Once upon a time, there was a grand ole wizard called Model, he was the source of all knowledge in the small town of Hobshire. He often kept for himself and didn't like the inconsistencies of the common folk, called the views, them being an unreliable source of information. Their information stayed unprotected and mutable where they lived, out on the streets or in their puny homes. Model only talked to the mayor of the humble town, Ms. Controller. As faithful as he was, Model answered all of Controller's requests, and controller decided what information should be handed out to the views, the common people, of the village. This way, Model and Controller had the sole right to information and the control of this information, together they ruled for a long, long time. 

This tale is, of course, based on the common MVC design- a super popular architectural pattern for software, particular web applications. Although most languages do not come with MVC capabilities, there are popular frameworks that include this functionality out-of-the-box. MVC works by separating the different parts of an application, making it easier to reuse and rebase code. 

Comics retrieved from https://pragtob.wordpress.com/2013/02/23/710/

CategoriesWEB601, SDV602

As I've touched on earlier, there is no single way of designing an application. It's standard for the big players in the industry to push their own design pattern, and also for open source communities to embrace different architectures. This is both because no problem is the same, so there is always a different solution to fit these problems, and because some design patterns make code easier to understand and to maintain.  

Coming from a c# background, I had no problem getting started with Unity programming. I did, however, have some hiccups with how the architecture is organised. Unity does not make many assumptions about the structure of your code, as long as it compiles the engine is happy. This situation brings with it the typical dilemma of having too much choice vs. too little - having this power often makes me a bit confused. In my quest to enlightenment, I stumbled upon Eduardo Dias Da Costa's MVC with Unity Guide, which gives a good insight on how to use the MVC pattern in Unity.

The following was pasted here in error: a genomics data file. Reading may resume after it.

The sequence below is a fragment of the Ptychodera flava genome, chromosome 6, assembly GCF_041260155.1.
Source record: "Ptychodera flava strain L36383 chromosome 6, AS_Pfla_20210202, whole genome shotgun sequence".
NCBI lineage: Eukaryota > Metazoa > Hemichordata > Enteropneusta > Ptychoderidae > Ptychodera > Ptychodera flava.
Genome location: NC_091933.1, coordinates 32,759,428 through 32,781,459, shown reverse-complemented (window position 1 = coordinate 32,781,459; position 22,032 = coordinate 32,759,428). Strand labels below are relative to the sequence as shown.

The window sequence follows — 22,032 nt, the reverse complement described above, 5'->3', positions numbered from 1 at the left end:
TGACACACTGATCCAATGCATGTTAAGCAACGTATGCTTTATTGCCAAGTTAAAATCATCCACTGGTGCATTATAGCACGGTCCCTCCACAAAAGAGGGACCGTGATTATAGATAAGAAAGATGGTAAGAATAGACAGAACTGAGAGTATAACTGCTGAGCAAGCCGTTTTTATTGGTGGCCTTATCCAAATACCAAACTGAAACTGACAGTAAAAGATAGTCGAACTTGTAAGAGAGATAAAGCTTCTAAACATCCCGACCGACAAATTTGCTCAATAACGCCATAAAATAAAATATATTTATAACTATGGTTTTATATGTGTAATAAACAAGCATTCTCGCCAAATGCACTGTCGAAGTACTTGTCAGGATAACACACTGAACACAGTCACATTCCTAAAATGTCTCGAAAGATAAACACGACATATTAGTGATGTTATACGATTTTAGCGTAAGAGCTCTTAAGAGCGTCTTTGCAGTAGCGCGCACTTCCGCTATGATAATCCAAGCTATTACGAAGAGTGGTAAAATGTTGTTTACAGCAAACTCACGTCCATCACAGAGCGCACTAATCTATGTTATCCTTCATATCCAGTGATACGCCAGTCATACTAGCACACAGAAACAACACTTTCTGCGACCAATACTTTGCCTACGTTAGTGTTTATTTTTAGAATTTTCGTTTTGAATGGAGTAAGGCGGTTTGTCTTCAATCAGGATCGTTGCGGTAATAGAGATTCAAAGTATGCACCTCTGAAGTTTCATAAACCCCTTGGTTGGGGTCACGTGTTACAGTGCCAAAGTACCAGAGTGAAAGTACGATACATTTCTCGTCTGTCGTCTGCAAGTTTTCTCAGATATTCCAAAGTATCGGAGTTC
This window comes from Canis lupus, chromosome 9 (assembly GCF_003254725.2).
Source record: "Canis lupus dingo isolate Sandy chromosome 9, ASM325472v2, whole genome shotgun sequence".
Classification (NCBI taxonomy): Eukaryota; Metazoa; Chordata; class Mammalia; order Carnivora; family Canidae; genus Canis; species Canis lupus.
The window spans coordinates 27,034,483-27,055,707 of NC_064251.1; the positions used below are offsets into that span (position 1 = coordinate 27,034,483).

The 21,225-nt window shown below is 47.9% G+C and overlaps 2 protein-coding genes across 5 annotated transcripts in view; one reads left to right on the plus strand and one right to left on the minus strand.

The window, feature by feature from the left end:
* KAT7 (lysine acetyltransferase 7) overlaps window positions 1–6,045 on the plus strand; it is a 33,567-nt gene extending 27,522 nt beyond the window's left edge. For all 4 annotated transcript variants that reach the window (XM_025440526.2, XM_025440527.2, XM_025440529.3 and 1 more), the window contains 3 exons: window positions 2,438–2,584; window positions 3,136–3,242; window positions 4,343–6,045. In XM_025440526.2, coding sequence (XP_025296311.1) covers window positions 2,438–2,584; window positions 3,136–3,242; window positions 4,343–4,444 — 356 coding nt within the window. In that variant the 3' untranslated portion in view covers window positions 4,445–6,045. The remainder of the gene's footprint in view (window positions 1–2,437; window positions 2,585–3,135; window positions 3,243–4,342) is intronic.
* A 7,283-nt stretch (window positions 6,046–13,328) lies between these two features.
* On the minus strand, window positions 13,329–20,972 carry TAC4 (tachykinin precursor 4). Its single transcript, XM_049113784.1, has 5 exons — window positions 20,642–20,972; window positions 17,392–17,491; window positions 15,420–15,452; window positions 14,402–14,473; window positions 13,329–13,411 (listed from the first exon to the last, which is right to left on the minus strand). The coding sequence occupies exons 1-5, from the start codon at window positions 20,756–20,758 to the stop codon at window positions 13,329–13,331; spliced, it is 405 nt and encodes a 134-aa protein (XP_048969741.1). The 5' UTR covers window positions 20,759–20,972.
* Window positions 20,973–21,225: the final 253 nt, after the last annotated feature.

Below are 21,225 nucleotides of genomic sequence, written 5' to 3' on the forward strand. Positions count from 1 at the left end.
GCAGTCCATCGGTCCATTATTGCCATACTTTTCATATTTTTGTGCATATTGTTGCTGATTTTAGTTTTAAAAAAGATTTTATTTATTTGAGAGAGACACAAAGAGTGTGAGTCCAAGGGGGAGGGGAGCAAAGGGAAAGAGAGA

By default, Unity uses the Entity-Component pattern. In this familiar pattern, you start by outlining all the elements (entities) we want in our application. Once this is mapped out, you go in to define the logic and data that each entity should use (components). In c# this would be the equivalent of an object, containing an array or ArrayList of components. Eduardo argues that since developing games is not different from other software development in that you detect input, act upon the data collected only to push this raw or processed information back into the view. You might also store this data or maybe the entire sequence of user inputs in a database. It is no different from any conventional MVC application. 

Data, interface and decisions. Models views and controllers. This is the correlation I struggled to apprehend in unity, or rather, how to put MVC on top of the already existing EC pattern Unity is built on. Luckily, the flexibility of MVC allows us to do just this. The caveat with the general MVC pattern laid on top EC in Unity, as Eduardo explains, is the references you need to scatter all over your component and script files. The typical situation in unity is that you must drag files or objects around to attach them to different entry and exit points in your components. If unity crashes, you forget to save some changes, or you modify the file structure or code hierarchy, reference-hell will reign upon your poor soul. This makes it obligatory to have a single root reference object in where you can programmatically assign references. Because MVC encourages modularity, and each object having its own view, controller and model scripts, we also encounter a problem once we want to reuse code. We want to have the ability to have highly reusable scripts encapsulated so we can attach them to any entity. Eduardo came up with a pattern called AMVCC. 


  • Application - A single entry point to your application and container of all critical instances and application related data. 
  • MVC - ...
  • Component - Small, well-contained script that can be reused.

Usually, then, follows a discussion or insecurity about where something belongs in what part of the MVC structure, often referred to as MVC sorting. Eduardo goes ahead to provide a very helpful guide to just this problem, see under. Keep in mind that analysing a problem beforehand is something totally different than tackling the problem head on.


  • Hold the application’s core data and state, such as player health or gun ammo.
  • Serialize, deserialize, and/or convert between types.
  • Load/save data (locally or on the web).
  • Notify Controllers of the progress of operations.
  • Store the Game State for the Game’s Finite State Machine.
  • Never access Views.


  • Can get data from Models in order to represent up-to-date game state to the user. For example, a View method player.Run() can internally use model.speed to manifest the player abilities.
  • Should never mutate Models.
  • Strictly implements the functionalities of its class. For example:
    • A PlayerView should not implement input detection or modify the Game State.
    • A View should act as a black box that has an interface, and notifies of important events.
    • Does not store core data (like speed, health, lives,…).


  • Do not store core data.
  • Can sometimes filter notifications from undesired Views.
  • Update and use the Model’s data.
  • Manages Unity’s scene workflow.